A good way of thinking about this is: We are living in an era today where Instagram reels and YouTube Shorts are the new way of consumption. People do not read newspapers anymore, but they are just swiping InShorts. And if you were to write a book, you basically have to write a book that reproduces that experience.

I am writing for those who don't read often or don't read at all. Like I wanted Do Epic Shit to be the first book they have read for a lot of people and I am so glad it turned out to be that. It is not a book for people who read often or are voracious readers. They will not enjoy the book and I am aware of that.

Today you are an influencer for many. Who have you been influenced by in your journey?

People and stories! I am a big, big, fan of stories. I draw inspiration from people and their stories.

I am glad we belong to a country that is full of stories. Whether it's mythology or history or day-to-day conversation about politics and sports, everybody has a story to tell and everybody has time to hear them out.

In fact, my book starts from (how) I have a lot of teachers who do not even know me. I have learned so much from people who have no idea who I am, because I just observed them from distance.

Who are your mentors?

My mentors are many actually. I hold this thought that you shouldn't assign your responsibilities in life to just one person. So, I have multiple mentors in life and they aren't successful or well-known people as such.

Today, I have mentors for my entrepreneurial mindset, my personal life, for money, and so on.

I rely on their judgment and expertise to guide me in the right way.

I really like that there are multiple people. It is like an (executive) board for my life. While I may be the CEO of my life, I am still reporting to the board and the board gives me its oversight and judgments. That's how I live.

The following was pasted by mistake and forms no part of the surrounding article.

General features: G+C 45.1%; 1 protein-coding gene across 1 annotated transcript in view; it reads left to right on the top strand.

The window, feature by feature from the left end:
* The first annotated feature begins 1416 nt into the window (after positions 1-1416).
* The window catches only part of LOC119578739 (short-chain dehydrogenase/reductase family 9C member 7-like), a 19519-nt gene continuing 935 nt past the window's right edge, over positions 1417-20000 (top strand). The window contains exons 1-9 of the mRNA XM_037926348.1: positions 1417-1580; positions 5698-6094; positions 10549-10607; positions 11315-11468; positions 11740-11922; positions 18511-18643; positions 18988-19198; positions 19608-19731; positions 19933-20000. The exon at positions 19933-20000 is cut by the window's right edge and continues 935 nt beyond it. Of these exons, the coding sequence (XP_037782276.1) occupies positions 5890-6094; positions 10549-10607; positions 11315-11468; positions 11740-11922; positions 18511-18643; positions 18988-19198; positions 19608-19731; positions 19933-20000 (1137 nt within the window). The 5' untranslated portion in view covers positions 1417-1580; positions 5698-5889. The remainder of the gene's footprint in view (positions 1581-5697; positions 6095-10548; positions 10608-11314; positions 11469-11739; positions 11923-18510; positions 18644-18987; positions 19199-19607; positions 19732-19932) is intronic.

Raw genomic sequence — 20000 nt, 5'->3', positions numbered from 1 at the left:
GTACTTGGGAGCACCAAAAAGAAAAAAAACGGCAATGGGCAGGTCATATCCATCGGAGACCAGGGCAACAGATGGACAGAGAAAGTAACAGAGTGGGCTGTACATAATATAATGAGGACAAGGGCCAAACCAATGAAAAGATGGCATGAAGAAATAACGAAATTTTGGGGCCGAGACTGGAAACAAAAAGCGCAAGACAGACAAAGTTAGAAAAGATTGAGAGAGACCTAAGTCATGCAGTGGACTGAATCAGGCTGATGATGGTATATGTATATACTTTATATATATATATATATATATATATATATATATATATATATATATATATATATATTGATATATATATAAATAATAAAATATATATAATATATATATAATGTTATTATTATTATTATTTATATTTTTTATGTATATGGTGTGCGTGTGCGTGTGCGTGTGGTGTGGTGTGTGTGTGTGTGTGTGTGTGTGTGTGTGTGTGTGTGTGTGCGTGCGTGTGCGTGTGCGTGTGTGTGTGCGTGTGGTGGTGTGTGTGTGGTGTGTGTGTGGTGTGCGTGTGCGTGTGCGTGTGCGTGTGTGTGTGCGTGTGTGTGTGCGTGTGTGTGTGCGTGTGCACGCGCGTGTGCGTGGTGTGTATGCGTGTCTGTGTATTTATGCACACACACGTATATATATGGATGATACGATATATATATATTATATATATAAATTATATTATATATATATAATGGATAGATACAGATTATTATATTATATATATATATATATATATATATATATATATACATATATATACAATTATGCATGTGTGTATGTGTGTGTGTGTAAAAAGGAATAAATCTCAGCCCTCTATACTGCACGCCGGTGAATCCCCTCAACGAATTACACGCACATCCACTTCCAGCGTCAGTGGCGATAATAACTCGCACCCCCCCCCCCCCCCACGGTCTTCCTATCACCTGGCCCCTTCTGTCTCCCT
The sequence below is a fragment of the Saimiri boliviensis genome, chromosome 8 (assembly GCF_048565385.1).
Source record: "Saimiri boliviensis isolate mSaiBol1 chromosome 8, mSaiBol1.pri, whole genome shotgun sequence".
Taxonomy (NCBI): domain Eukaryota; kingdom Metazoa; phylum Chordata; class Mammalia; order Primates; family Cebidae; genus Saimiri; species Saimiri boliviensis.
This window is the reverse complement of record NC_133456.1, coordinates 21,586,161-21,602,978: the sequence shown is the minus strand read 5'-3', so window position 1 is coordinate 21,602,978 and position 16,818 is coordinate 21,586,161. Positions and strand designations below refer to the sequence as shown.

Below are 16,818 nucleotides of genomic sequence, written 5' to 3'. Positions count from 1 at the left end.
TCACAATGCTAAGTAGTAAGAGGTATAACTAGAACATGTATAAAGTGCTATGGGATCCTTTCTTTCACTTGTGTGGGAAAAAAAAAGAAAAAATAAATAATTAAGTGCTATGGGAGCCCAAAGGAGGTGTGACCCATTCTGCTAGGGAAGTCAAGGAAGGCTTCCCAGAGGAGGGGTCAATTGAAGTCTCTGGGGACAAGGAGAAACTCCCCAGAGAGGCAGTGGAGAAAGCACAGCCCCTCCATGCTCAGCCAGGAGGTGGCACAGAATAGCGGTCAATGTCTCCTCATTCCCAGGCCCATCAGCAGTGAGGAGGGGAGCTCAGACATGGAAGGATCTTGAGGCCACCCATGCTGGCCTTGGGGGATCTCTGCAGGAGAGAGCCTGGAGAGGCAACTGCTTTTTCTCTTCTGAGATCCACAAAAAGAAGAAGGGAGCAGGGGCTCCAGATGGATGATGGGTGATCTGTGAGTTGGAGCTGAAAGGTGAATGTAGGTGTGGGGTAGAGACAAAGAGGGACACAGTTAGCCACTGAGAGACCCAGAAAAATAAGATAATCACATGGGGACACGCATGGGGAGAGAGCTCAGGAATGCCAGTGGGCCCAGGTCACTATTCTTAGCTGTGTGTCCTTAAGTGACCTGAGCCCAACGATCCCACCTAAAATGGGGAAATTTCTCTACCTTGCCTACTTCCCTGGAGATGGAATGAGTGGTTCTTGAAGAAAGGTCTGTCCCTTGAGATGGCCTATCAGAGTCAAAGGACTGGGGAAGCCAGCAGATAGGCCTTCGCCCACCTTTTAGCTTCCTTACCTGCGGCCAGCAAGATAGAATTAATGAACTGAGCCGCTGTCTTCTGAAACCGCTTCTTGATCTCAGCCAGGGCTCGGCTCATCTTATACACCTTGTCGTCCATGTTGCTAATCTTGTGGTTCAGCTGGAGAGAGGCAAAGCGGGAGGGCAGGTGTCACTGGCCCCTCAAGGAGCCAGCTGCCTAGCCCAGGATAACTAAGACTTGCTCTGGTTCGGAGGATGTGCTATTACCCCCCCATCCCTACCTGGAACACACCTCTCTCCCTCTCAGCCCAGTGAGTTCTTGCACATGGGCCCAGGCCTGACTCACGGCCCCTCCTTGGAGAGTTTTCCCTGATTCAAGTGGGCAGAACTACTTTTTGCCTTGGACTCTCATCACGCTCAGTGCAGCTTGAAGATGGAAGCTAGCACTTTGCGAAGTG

You say in your book that the most important skills today are the ones that are rarely taught in school or college. What skills are you referring to and what's the solution?

You know, we go through these 18 years of school and college which gives us a degree. But we still lack many necessary skills.

When you are out in the real world, you don't know how to manage your job or your peers, or your boss.

You don't how to give or seek feedback.

You don't know how to deal with confrontation.

You don't know how to manage work-life balance.

You don't know how to suddenly manage your relationships.

You don't know how to manage your mental health.

You don't know how to file taxes.

You don't know how to read your salary slip.

You don't know what your offer letter (should say).

It is like where was all this information? Why we were not told all of this?

The biggest lessons that we need, to live life, are somehow not taught, and they are only learned on the job.

That could be a very bad way of learning. Because what if you make a mistake that's fatal? What if you make a mistake that takes you really long to recover from?

That is why I stress (having) knowledge about communications skills, money, storytelling, humour, relationships is necessary and college doesn't do a good job at that. You have to know these things to win in life.

Hence, my intention, through my content, my books, and my start-ups, is to make college kids become life ready.

The book is written as a conversation between a teacher and a student. Did you deliberately keep the book format very simple to make yourself relatable to your readers?

Yes, it was a conscious choice.

There were two inspirations: The first was the seminal conversation between Socrates and Plato that gave the world possibly the best philosophical piece of work that we have seen.

The second was this beautiful book called Courage to be Disliked which I had read two years ago and it left a very deep impression on me.

I loved it because it was a conversation between a student and a philosopher. I really liked this back-and-forth approach because it allows you to ask the same question that is emerging in your head while you are reading it.

This book is an attempt to almost predict what the questions would be from the students as they go through it. And if they find themselves saying, 'Oh my god, this was the same question I had', then I know we are on the right track.

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MAYUR SANAP Mumbai